With a grant from Metta Fund, Tel Hi developed a program to help elders utilize technology to navigate the world with greater ease. Since COVID-19 hit, they’ve expanded this program to include virtual and livestream exercise classes as well as a weekly wellness check. 

“We know that isolation can cause depression, and for that reason we conduct about 450 wellness checks a week,” shared Nestor. “Sometimes they call us just to say hello and chat,” he laughed, but stated that the elders have appreciated the extra outreach. 

One of the elders came to appreciate virtual services so much that when his WIFI went out, he called Tel Hi to complain. After the office coordinator responded that they were working on it, the elder became impatient and ended up writing a letter to the mayor of San Francisco, voicing his complaints. Seeing how much elders were relying on their virtual community, Nestor took inventory of their now-empty computer lab and decided to give the elders in the computer literacy course a computer.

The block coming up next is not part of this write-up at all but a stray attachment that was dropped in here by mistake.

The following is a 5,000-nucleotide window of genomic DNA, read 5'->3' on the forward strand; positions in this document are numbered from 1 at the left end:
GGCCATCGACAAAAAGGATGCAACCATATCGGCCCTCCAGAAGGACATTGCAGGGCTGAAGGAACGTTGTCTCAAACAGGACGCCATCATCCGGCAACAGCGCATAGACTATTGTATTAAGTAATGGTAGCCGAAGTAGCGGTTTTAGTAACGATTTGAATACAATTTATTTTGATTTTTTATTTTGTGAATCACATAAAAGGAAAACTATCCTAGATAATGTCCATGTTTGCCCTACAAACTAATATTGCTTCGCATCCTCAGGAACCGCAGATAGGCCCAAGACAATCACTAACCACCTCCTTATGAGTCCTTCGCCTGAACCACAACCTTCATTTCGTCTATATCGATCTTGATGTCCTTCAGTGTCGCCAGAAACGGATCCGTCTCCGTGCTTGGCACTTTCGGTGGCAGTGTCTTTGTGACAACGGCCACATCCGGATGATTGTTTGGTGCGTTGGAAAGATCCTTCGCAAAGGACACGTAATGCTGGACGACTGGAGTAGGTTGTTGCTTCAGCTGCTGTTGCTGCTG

“We have iMacs in our computer labs but because we couldn’t have the elders come in, and we realized the labs were going to be empty for a while,” said Nestor. “The iMacs are about three years old,” he continued, “but they weren’t doing us any good sitting in the lab.” 

Gestures of good faith, community outreach, and finding ways to keep in touch with their community members has guided Tel Hi throughout this pandemic, and wellness checks, virtual exercise classes, and food delivery have kept them busy and close to one another. 

As Nestor recalls, seeing the huge lines at the food pantry was heartbreaking and showed him just how difficult the situation was, but then, on the flip side, he noted that he was bolstered by having an “army of volunteers” who came out to help that brought the community together.

“It was really nice to see that,” said Nestor, “you just saw a community of people starting to care for each other.”

Stories by Sahara Marina Borja; Photography by Hasain Rasheed